The lack of protection for schools’ sponsorship agreements will bring opposition from some college administrators, who have expressed concern that companies ranging from global shoe-and-apparel outfits to local car dealerships might reallocate money from deals with schools to deals with athletes.
“Well, I didn’t think that (college officials) were going to put us up for Man of the Year awards for bringing forth that kind of legislation,” Cleaver told USA TODAY Sports. “But it is nevertheless, I think, necessary to prevent something that is wrong from continuing.”
The NCAA and its member schools will be happy that the bill would expressly preempt any state laws related to college athletes’ NIL. California, Colorado, Florida, Nebraska and New Jersey have passed such laws, with Florida’s set to take effect July 1, 2021.
The new bill’s provisions related to boosters define them as individuals not related to an athlete or sponsors of schools’ athletics programs who provide “substantial financial assistance or services” to schools. This is aimed at preventing an uncontrolled NIL marketplace that could impact recruiting – a major worry of NCAA and school officials.
The NCAA would have some authority over implementation and setting up a process for certifying agents. However, the bill would create a 13-member commission whose members would be appointed by Congress and would have responsibility over a roughly three-year span for making recommendations in an array of areas and reporting to Congress regularly.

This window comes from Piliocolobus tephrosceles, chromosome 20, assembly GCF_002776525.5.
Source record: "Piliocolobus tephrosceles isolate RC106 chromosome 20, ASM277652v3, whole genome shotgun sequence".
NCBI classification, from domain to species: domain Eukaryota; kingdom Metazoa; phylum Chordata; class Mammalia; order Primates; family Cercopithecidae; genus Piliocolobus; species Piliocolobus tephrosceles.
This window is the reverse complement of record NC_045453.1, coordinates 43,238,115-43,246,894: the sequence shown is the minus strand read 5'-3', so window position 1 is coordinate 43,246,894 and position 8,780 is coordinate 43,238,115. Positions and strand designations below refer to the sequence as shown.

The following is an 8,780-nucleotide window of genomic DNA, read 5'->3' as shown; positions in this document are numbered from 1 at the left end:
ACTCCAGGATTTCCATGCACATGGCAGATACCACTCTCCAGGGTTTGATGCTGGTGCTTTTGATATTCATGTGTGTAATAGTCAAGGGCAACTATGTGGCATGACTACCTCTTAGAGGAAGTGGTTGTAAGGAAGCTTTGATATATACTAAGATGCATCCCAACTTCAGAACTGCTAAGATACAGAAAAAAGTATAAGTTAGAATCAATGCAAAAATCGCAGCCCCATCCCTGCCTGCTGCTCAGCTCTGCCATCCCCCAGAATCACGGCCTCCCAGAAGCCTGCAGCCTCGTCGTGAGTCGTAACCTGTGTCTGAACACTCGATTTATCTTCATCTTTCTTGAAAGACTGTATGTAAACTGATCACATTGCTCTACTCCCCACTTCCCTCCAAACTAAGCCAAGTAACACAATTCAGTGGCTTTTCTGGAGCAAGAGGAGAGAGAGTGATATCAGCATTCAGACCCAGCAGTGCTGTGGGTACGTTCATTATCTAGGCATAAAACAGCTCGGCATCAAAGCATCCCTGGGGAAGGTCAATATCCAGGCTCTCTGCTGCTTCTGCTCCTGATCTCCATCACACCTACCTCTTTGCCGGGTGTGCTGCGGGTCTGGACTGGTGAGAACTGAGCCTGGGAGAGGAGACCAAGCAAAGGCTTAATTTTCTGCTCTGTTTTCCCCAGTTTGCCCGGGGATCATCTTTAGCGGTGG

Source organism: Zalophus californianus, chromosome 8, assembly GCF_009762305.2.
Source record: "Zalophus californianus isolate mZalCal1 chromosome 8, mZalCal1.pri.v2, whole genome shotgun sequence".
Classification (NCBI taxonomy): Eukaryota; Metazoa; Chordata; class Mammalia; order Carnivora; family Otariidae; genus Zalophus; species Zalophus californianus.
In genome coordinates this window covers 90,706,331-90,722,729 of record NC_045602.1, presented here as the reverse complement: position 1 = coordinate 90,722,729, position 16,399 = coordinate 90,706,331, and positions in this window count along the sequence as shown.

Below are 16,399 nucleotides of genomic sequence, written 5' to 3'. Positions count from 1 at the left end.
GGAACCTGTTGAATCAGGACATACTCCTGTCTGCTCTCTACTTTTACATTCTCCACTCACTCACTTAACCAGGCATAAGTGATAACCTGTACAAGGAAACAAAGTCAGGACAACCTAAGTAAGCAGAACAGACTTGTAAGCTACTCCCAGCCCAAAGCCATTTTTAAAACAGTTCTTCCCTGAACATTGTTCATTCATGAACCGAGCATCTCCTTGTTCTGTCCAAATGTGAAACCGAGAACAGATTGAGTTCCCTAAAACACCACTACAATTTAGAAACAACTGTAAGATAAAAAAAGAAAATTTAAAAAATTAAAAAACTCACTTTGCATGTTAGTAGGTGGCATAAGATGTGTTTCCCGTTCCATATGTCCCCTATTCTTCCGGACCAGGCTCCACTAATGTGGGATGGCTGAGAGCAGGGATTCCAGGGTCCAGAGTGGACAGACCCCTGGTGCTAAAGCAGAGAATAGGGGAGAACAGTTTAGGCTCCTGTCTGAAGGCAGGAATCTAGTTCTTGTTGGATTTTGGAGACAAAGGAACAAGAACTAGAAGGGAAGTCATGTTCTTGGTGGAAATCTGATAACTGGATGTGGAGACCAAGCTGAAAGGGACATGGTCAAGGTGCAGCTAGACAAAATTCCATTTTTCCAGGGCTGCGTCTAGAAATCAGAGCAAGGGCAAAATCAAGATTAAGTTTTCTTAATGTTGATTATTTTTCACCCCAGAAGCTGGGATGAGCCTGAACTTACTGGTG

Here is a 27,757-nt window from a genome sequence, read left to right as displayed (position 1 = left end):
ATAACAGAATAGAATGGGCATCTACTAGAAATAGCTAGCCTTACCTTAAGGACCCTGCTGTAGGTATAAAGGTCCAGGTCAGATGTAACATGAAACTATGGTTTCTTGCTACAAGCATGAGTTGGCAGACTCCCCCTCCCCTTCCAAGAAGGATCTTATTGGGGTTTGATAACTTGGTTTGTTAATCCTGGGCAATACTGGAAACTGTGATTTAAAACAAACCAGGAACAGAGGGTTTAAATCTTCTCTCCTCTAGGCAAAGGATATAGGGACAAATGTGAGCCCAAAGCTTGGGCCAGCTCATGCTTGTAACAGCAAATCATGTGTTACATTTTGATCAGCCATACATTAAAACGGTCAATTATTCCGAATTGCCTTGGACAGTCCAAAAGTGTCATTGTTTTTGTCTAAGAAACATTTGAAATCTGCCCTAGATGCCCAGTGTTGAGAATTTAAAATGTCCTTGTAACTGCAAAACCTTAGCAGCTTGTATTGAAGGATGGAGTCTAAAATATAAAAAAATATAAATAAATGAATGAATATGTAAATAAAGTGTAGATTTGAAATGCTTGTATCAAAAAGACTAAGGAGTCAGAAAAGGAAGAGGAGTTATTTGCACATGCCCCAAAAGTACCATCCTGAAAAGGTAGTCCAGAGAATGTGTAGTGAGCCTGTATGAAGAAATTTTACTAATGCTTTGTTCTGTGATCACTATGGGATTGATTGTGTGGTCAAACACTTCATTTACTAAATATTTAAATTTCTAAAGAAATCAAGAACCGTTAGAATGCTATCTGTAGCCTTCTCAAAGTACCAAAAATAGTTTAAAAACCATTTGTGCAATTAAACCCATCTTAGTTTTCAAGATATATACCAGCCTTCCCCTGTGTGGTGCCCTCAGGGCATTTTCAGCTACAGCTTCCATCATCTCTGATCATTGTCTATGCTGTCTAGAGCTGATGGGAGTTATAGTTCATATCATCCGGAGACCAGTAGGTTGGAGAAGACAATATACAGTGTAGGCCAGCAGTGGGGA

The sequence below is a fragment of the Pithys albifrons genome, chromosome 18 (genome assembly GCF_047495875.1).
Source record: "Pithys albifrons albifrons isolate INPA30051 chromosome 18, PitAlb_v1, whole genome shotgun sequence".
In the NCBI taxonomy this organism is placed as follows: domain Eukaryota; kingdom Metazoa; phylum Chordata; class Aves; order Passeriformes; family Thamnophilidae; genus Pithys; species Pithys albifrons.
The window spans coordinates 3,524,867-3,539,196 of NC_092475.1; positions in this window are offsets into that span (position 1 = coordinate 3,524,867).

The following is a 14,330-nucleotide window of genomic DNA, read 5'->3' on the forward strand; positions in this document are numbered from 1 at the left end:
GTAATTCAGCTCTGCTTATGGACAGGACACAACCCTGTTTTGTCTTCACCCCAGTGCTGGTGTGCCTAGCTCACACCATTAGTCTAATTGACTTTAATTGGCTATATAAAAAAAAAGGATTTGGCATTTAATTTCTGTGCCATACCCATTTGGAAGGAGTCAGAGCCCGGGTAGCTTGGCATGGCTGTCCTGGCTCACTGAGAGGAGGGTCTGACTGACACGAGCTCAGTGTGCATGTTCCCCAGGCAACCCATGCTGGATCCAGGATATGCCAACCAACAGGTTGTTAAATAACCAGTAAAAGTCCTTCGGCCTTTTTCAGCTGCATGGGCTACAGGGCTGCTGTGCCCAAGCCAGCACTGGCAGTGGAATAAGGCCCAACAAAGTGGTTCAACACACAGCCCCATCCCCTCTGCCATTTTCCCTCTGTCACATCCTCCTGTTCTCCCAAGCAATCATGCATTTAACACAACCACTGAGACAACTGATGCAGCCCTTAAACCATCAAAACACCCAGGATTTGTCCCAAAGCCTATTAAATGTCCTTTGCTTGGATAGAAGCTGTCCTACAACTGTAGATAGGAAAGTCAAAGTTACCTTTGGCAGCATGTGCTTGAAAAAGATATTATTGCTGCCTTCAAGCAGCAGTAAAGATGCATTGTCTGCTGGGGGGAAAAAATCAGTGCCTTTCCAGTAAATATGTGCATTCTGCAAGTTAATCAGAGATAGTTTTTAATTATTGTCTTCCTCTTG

The bill does not address issues beyond NIL that have been raised by a group of U.S. Senators, including Cory Booker, D-N.J., Richard Blumenthal, D-Conn., and Chris Murphy, D-Conn. Last month, they unveiled the outline of legislation under which they say they will seek to give athletes “revenue-sharing agreements” with the NCAA, conferences and schools, plus the ability to capitalize on their name, image and likeness “individually and as a group, with minimal restrictions.”
The envisioned bill also would create new safety and wellness standards, provide improved health care; attempt to improve educational outcomes and would end the requirement that athletes sit out if they change schools or withdraw from a National Letter of Intent.
“I think when you get into the college sports space, there’s a million different things you could try to tackle,” Gonzalez said. “But I think name, image and likeness is one area where there’s fairly broad agreement across both sides of the aisle and it doesn’t impose additional costs necessarily on the campus of the university.”
At this point in the Congressional legislative cycle, and with so many other matters pending, even Gonzalez said it is unlikely the bill will pass this year.
“I think in this session it’ll be tough,” he said. “We, as Congress, are rightly focused on … helping our country navigate the COVID pandemic. So, that will likely take up the rest of this Congress. But I do think we’re going to have to tackle this at some point in the first half of next year because” of the effective date of Florida’s law. “We’re going to need to do something at the federal level.”